And then there were three...

Public works director finalists meet public

Carmen Jaramillo
cjaramillo@ptleader.com
Posted 2/12/20

The public had the opportunity to meet the three finalists for the City of Port Townsend Public Works director position Monday night at the Cotton Building.

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And then there were three...

Public works director finalists meet public

Posted

The public had the opportunity to meet the three finalists for the City of Port Townsend Public Works director position Monday night at the Cotton Building.

John Mauro, Port Townsend city manager, said he hopes to announce who the city has chosen by next week.

The position has been open since Greg Lanning, who was hired in 2017, left this past fall. City engineer David Peterson has served as director in the interim.

Steve King

Steve King currently serves as the director of economic development for the City of Wenatchee. He said he wants to come to Port Townsend because he believes he will enjoy the town’s progressive culture as well as its natural beauty.

He said he loves to fish and is excited by the extensive outdoor recreation opportunities in the region.

He also said he sees the challenges facing the City of Port Townsend as interesting opportunities and recognizes some of the public’s frustrations around things like street conditions and the sewer outfall.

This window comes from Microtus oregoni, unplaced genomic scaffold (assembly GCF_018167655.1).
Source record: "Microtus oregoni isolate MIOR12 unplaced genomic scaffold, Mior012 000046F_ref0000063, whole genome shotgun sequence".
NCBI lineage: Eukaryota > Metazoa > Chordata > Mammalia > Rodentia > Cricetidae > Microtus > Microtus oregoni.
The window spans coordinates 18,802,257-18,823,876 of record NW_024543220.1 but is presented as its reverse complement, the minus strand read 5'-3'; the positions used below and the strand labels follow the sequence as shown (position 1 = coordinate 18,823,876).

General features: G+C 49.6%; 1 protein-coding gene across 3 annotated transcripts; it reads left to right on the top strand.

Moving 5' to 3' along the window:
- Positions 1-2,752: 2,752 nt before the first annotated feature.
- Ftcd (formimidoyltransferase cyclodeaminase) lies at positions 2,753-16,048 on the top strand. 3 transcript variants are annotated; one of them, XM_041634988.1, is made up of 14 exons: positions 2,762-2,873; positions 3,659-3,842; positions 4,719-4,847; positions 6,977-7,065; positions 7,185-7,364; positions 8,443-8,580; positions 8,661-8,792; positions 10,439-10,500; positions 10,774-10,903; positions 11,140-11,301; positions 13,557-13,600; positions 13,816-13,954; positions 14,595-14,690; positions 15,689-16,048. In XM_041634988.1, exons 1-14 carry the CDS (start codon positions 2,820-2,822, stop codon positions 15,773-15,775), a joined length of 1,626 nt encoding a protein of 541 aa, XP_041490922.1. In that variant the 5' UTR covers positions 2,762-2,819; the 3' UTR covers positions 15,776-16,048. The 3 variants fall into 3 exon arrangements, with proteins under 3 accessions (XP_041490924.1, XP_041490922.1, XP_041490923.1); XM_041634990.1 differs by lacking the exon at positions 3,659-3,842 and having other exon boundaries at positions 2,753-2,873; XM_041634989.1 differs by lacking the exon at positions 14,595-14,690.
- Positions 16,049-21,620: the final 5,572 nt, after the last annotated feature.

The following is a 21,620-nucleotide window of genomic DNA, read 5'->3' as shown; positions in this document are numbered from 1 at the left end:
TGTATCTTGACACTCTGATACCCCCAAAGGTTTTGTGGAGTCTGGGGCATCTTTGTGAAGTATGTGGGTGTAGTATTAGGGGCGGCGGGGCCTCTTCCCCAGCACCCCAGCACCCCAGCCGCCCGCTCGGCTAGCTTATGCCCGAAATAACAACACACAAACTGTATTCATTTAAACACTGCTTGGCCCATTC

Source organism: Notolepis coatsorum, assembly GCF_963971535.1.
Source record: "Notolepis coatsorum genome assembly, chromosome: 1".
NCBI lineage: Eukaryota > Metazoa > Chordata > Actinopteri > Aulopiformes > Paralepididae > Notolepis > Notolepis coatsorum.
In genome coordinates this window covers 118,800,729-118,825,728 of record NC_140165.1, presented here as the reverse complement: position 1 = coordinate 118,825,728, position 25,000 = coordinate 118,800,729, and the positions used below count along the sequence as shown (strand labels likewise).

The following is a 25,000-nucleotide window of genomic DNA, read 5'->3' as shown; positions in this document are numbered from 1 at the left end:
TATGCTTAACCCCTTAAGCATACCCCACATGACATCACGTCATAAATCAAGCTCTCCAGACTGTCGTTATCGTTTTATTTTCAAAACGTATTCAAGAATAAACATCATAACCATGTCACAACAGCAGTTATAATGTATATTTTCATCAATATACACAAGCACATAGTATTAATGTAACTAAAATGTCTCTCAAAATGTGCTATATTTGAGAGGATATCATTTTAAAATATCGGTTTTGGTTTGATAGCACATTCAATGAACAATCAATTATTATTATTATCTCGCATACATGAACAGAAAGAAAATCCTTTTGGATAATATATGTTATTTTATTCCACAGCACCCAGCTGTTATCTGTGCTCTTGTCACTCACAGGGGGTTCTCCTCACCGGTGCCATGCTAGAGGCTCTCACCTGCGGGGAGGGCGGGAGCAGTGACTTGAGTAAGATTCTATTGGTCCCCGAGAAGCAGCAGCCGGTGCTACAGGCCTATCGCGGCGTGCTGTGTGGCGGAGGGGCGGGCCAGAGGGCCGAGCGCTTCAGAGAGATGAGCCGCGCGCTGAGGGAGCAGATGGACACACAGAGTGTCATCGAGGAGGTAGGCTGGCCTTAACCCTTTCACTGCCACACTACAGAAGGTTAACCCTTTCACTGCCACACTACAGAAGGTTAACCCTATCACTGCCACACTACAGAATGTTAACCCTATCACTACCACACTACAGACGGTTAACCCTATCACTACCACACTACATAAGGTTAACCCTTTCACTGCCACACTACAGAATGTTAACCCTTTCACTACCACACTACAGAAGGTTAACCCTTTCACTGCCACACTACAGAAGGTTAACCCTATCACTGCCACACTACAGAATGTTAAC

He said he has worked in places that had a very disinterested public and that he would much rather work and live in a place where he gets to hear more voices and perspectives.

When talking about the city’s debt and the infrastructure projects that have contributed to it, King said he believes in a philosophy of “making your debt work for you” by investing in things that will generate revenue.

Karin Hilding

Karin Hilding is a senior project engineer with the City of Whitefish, Montana. She has 27 years of engineering experience and said she sees a lot of similarities between Whitefish and Port Townsend. She said she sees the area as one of the only places she would want to move if she was going to leave Whitefish, a town of 7,500 people that also has problems with tourist traffic and affordable housing.

Hilding sees sidewalk, street and biking infrastructure as keys to continued economic growth because without bikeable streets and safe sidewalks for kids to walk to school, young people and families will not want to move to Port Townsend.

She also said she sees the retirement community in Whitefish and in Port Townsend as a valuable asset because they are both highly engaged.

“Instead of being in opposition to them, you have to put the public to work for you,” she said.

Martin Pastucha

Martin Pastucha currently serves as the interim public works director for the City of San Fernando, California, a city of 24,000 outside of Los Angeles. He lives on Bainbridge Island and flies to California for a part of each week.

He has served as the public works director for several cities over the past 20 years, including Pasadena, California, and Redmond.

Pastucha said he does not plan to immediately move to Port Townsend if he is offered the job but will commute, and that working in San Fernando has helped him understand what it is like to work with limited funds and explore a multitude of funding sources for projects. He said he has experience working with contentious projects and that it’s important to communicate with the public and understand their expectations.

When looking at how the city should manage sea level rise and the effects of climate change, Pastucha said the city must first identify a reliable prediction of the impact, then evaluate the areas of the city that are the most vulnerable before deciding how to move forward.

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